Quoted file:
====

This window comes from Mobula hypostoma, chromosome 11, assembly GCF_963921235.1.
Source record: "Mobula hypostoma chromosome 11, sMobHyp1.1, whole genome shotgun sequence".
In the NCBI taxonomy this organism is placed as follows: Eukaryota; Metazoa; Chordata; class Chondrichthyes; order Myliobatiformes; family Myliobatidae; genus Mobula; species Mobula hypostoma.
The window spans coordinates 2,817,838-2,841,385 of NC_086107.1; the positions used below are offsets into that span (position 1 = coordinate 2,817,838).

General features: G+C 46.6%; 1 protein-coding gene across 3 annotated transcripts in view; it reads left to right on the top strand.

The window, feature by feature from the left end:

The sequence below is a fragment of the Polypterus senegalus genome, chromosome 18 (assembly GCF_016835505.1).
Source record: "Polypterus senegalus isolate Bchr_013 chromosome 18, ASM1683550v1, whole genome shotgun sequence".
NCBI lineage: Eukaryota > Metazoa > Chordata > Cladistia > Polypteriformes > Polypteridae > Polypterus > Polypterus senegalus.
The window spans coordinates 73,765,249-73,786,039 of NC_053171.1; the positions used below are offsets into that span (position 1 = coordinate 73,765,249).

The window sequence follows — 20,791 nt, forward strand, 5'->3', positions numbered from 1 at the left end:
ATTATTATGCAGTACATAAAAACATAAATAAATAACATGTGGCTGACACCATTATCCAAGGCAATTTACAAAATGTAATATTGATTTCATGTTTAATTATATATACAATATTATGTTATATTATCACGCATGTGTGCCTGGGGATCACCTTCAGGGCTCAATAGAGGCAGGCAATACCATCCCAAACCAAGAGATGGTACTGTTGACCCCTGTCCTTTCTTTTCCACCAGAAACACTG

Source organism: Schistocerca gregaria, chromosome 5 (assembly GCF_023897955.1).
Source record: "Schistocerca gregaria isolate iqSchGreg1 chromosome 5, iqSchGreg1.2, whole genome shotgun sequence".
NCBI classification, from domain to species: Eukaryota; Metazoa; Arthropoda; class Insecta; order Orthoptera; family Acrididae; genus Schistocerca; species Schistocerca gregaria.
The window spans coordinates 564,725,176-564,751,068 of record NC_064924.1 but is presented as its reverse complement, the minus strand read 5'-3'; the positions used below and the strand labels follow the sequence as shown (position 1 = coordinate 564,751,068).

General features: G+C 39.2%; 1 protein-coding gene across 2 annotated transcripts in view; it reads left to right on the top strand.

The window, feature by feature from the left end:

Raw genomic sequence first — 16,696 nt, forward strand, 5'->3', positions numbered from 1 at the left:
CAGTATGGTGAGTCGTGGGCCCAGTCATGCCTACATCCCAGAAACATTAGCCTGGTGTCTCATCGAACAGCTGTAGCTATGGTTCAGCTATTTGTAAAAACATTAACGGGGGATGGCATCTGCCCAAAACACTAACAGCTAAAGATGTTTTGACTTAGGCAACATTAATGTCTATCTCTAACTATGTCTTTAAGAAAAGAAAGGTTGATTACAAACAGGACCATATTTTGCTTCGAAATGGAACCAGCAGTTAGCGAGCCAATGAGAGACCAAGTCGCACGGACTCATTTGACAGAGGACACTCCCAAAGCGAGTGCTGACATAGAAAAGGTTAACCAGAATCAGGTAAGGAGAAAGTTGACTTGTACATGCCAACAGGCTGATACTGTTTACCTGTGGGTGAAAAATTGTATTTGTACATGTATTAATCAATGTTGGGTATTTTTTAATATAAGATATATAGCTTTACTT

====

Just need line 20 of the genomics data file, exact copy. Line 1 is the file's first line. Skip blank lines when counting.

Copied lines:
CAGTATGGTGAGTCGTGGGCCCAGTCATGCCTACATCCCAGAAACATTAGCCTGGTGTCTCATCGAACAGCTGTAGCTATGGTTCAGCTATTTGTAAAAACATTAACGGGGGATGGCATCTGCCCAAAACACTAACAGCTAAAGATGTTTTGACTTAGGCAACATTAATGTCTATCTCTAACTATGTCTTTAAGAAAAGAAAGGTTGATTACAAACAGGACCATATTTTGCTTCGAAATGGAACCAGCAGTTAGCGAGCCAATGAGAGACCAAGTCGCACGGACTCATTTGACAGAGGACACTCCCAAAGCGAGTGCTGACATAGAAAAGGTTAACCAGAATCAGGTAAGGAGAAAGTTGACTTGTACATGCCAACAGGCTGATACTGTTTACCTGTGGGTGAAAAATTGTATTTGTACATGTATTAATCAATGTTGGGTATTTTTTAATATAAGATATATAGCTTTACTT